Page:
There is no shortage of ways to invest in real estate, and there are options for just about anyone. One type of investment that has grown in popularity in recent years is multifamily syndication.
This type of investment opens up real estate to investors who have been turned off by the idea of being a landlord, or just having an asset to constantly worry about. Real estate syndication is a great option for this type of passive investor.
What is multifamily syndication?
A multifamily syndication is a real estate investment with multiple investors pooling their money to purchase the asset. There is a sponsor that locates the deal, coordinates the transaction and financing, and manages the investment once the deal has closed. This sponsor is the general partner. Passive investors supply most of the capital required in exchange for equity in the real estate.
Any type of real estate investment can be used for a syndication deal, but multifamily is currently the most popular. Multifamily investing is more attractive to a lot of investors because they usually provide consistent income and are considered one of the safer types of real estate investments.
Why invest in multifamily syndication?
The primary reason investors like syndication deals is that they are passive. The investor doesn't have to be involved with any of the property management or worry about tenant phone calls or the accounting.
Syndication has benefits over many other types of passive investments.
- The investment is protected by the real estate asset.
- Profit from cash flow, appreciation, and equity build.
- The ability to participate in larger commercial real estate deals you otherwise may not be able to.
- You can be selective of the properties you are investing in, unlike with a blind fund or a real estate investment trust (REIT).
It's hard to dispute that real estate is one of the greatest investments with all of its unique tax benefits. However, a lot of people are either too busy to be a landlord, or simply have no interest in dealing with it.
Even having a property management company doesn't make real estate investing a passive investment. There are still decisions you have to make and capital expenditures you may have to come out of pocket for.
Syndication allows investors to take advantage of the benefits of owning real estate, but without the responsibilities that normally go along with it.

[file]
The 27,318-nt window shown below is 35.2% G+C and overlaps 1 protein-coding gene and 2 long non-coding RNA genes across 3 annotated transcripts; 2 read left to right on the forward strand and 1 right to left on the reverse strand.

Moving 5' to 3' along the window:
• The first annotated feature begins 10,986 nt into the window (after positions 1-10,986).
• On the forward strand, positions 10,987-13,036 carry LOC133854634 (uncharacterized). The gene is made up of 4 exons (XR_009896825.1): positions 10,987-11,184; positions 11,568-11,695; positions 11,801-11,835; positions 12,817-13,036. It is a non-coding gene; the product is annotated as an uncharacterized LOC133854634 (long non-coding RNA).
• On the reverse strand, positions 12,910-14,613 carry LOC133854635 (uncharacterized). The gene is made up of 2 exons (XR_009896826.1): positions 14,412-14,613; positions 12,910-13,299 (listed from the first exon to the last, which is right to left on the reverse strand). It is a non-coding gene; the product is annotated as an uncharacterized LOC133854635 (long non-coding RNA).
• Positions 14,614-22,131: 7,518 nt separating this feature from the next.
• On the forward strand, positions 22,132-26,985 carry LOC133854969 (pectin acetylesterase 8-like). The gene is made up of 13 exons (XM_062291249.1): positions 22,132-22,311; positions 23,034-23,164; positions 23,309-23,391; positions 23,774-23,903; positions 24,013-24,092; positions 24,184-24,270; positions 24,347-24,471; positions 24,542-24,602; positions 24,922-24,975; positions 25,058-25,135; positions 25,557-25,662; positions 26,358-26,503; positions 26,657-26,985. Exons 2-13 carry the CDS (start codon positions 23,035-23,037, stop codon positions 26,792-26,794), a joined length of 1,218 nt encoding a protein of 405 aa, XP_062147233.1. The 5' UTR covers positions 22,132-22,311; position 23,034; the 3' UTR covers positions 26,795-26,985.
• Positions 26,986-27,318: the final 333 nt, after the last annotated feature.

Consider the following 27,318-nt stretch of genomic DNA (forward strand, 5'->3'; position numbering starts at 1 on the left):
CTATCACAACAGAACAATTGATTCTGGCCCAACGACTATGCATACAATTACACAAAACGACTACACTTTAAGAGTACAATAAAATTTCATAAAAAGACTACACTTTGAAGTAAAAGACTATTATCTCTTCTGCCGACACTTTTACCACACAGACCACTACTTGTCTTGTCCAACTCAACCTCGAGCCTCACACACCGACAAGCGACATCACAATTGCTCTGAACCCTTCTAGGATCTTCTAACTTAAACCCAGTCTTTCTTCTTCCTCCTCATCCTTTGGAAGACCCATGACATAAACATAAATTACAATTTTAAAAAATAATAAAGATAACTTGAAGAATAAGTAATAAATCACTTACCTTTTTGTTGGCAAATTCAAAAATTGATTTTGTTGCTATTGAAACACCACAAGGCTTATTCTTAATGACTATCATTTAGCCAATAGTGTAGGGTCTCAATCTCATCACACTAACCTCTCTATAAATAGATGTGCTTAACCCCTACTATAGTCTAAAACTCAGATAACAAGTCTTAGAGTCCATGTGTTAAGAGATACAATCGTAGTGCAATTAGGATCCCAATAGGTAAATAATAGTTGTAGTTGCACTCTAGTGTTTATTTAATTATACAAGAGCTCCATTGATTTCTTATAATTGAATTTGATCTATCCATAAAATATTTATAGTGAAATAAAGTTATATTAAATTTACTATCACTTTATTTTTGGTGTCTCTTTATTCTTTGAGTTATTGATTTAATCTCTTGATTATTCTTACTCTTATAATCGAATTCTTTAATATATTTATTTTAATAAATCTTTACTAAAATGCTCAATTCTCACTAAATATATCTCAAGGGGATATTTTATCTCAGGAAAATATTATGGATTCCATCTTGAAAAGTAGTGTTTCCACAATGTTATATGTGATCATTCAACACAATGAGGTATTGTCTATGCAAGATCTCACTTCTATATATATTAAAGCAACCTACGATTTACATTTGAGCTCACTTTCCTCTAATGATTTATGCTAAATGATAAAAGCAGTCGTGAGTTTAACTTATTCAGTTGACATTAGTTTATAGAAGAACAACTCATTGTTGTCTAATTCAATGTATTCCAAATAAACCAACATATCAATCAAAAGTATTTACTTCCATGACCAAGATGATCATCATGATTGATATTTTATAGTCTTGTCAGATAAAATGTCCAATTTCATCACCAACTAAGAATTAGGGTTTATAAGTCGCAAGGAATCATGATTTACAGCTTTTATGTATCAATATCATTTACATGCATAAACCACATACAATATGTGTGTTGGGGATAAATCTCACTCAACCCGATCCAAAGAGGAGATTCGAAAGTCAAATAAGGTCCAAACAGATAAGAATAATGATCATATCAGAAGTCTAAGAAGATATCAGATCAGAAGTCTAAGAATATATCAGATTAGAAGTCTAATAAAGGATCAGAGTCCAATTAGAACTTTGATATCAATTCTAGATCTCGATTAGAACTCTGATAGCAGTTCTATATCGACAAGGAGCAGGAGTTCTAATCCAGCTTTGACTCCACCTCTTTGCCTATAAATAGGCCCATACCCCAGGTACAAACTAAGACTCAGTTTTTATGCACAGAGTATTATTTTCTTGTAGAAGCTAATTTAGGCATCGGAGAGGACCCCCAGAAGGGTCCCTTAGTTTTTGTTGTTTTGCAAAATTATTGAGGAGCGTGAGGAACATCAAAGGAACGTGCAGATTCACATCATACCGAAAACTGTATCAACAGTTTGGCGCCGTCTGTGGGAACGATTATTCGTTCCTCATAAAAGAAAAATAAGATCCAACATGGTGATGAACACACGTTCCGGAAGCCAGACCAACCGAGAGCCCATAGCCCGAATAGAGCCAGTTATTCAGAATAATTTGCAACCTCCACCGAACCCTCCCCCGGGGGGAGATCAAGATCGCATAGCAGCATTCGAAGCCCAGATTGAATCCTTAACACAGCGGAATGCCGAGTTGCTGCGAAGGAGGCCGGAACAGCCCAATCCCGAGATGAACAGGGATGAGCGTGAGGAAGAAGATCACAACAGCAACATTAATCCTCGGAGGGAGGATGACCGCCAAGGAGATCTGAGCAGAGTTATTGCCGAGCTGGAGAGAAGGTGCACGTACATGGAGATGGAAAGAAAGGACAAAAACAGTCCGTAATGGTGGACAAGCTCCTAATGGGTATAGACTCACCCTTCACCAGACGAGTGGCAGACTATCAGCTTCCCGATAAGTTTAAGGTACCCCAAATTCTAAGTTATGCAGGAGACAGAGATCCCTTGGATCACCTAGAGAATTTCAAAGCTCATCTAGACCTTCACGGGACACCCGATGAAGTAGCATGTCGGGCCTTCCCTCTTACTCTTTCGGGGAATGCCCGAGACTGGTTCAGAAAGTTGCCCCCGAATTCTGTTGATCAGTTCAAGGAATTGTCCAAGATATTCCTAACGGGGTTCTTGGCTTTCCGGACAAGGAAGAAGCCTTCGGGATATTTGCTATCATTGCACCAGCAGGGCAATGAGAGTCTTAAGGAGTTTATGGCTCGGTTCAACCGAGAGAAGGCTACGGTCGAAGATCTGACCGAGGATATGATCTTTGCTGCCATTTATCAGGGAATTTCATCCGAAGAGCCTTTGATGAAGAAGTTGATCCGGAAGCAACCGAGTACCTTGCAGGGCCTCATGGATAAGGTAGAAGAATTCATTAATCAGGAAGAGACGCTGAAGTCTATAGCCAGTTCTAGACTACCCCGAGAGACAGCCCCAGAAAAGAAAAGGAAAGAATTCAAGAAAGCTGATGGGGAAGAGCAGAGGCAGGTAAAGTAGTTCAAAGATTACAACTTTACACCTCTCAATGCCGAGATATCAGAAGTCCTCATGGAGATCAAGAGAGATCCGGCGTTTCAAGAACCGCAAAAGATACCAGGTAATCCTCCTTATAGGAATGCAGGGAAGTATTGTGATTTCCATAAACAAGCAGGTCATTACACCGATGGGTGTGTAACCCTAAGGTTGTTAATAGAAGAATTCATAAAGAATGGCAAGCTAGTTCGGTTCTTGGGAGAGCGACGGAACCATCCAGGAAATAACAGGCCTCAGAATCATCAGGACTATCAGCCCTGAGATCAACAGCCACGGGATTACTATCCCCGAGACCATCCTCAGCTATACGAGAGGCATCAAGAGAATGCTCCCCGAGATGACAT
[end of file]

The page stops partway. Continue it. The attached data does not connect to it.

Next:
How a real estate syndication deal is structured
Most multifamily syndications follow a similar structure, but they all have some differences. There are differences in the type of entity that's formed for the deal, the fees, the equity and cash flow splits, and the investment strategy.
- The deal sponsor finds a multifamily property and puts it under contract.
- The sponsor forms either a limited partnership or an LLC.
- A private placement memorandum is drafted. This outlines the specific details of the investment and how the partnership is structured, discusses risks, discloses all fees associated, and includes the subscription agreement.
- Any required SEC registrations or notices are filed.
- The syndication sponsor secures the financing on the investment. They are the one that signs on the loan and are responsible for it. The other investors aren't liable for the repayment of the loan.
- The sponsor finds potential investors for the capital requirements on the deal.
- The deal is closed once enough money is raised to cover the down payment and closing costs.
- The sponsor manages the investment. They may or may not actually manage the property. Oftentimes, a third party property management company is brought in.
- The deal sponsor distributes the cash flow to the investors based on the agreed-upon structure.
- The exit strategy typically involves selling the property at some point in the future. This is usually somewhere between five and 10 years down the road. The investors receive their share of the equity from the sale. The plan is usually for this to be more than the original investment. They should profit from any appreciation and equity built from paying down the principal balance on the loan.